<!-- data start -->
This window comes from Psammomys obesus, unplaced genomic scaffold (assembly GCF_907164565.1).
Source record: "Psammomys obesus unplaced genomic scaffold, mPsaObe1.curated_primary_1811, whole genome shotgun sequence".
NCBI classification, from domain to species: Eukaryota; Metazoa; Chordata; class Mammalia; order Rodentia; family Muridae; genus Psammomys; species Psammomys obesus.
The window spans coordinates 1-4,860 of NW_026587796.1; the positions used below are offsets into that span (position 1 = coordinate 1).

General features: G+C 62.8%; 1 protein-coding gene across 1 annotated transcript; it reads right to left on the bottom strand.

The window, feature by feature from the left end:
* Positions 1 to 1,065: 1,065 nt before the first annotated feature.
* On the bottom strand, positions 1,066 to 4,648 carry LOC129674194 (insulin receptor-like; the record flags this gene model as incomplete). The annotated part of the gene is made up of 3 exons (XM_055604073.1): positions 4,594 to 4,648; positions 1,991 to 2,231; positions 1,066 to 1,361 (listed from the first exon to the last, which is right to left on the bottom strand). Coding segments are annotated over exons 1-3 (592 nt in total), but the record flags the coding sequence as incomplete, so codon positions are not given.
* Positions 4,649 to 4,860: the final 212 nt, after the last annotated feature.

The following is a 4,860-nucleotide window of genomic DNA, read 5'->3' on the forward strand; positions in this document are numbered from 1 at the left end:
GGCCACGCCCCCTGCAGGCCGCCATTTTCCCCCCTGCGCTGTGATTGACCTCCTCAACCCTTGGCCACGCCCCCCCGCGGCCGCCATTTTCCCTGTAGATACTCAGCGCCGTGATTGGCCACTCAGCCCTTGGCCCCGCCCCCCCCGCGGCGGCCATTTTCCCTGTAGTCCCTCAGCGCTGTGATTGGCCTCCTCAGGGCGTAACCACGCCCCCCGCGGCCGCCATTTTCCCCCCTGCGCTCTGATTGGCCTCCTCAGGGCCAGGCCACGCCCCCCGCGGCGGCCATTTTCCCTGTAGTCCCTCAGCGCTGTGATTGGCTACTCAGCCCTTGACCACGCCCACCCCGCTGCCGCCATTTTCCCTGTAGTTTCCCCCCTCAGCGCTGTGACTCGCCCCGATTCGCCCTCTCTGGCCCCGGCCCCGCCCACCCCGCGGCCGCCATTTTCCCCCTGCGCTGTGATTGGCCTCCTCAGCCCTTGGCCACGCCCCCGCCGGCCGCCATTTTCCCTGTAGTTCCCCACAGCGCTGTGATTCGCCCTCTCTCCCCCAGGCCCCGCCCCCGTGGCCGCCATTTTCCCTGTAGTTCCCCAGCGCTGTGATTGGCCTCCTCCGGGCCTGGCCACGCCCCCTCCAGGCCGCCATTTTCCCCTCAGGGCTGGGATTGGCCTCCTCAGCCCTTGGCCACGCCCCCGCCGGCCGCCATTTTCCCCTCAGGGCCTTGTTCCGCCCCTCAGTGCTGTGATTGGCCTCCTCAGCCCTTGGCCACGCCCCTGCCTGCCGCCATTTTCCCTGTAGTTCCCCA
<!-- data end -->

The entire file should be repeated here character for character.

This window comes from Psammomys obesus, unplaced genomic scaffold (assembly GCF_907164565.1).
Source record: "Psammomys obesus unplaced genomic scaffold, mPsaObe1.curated_primary_1811, whole genome shotgun sequence".
NCBI classification, from domain to species: Eukaryota; Metazoa; Chordata; class Mammalia; order Rodentia; family Muridae; genus Psammomys; species Psammomys obesus.
The window spans coordinates 1-4,860 of NW_026587796.1; the positions used below are offsets into that span (position 1 = coordinate 1).

General features: G+C 62.8%; 1 protein-coding gene across 1 annotated transcript; it reads right to left on the bottom strand.

The window, feature by feature from the left end:
* Positions 1 to 1,065: 1,065 nt before the first annotated feature.
* On the bottom strand, positions 1,066 to 4,648 carry LOC129674194 (insulin receptor-like; the record flags this gene model as incomplete). The annotated part of the gene is made up of 3 exons (XM_055604073.1): positions 4,594 to 4,648; positions 1,991 to 2,231; positions 1,066 to 1,361 (listed from the first exon to the last, which is right to left on the bottom strand). Coding segments are annotated over exons 1-3 (592 nt in total), but the record flags the coding sequence as incomplete, so codon positions are not given.
* Positions 4,649 to 4,860: the final 212 nt, after the last annotated feature.

The following is a 4,860-nucleotide window of genomic DNA, read 5'->3' on the forward strand; positions in this document are numbered from 1 at the left end:
GGCCACGCCCCCTGCAGGCCGCCATTTTCCCCCCTGCGCTGTGATTGACCTCCTCAACCCTTGGCCACGCCCCCCCGCGGCCGCCATTTTCCCTGTAGATACTCAGCGCCGTGATTGGCCACTCAGCCCTTGGCCCCGCCCCCCCCGCGGCGGCCATTTTCCCTGTAGTCCCTCAGCGCTGTGATTGGCCTCCTCAGGGCGTAACCACGCCCCCCGCGGCCGCCATTTTCCCCCCTGCGCTCTGATTGGCCTCCTCAGGGCCAGGCCACGCCCCCCGCGGCGGCCATTTTCCCTGTAGTCCCTCAGCGCTGTGATTGGCTACTCAGCCCTTGACCACGCCCACCCCGCTGCCGCCATTTTCCCTGTAGTTTCCCCCCTCAGCGCTGTGACTCGCCCCGATTCGCCCTCTCTGGCCCCGGCCCCGCCCACCCCGCGGCCGCCATTTTCCCCCTGCGCTGTGATTGGCCTCCTCAGCCCTTGGCCACGCCCCCGCCGGCCGCCATTTTCCCTGTAGTTCCCCACAGCGCTGTGATTCGCCCTCTCTCCCCCAGGCCCCGCCCCCGTGGCCGCCATTTTCCCTGTAGTTCCCCAGCGCTGTGATTGGCCTCCTCCGGGCCTGGCCACGCCCCCTCCAGGCCGCCATTTTCCCCTCAGGGCTGGGATTGGCCTCCTCAGCCCTTGGCCACGCCCCCGCCGGCCGCCATTTTCCCCTCAGGGCCTTGTTCCGCCCCTCAGTGCTGTGATTGGCCTCCTCAGCCCTTGGCCACGCCCCTGCCTGCCGCCATTTTCCCTGTAGTTCCCCA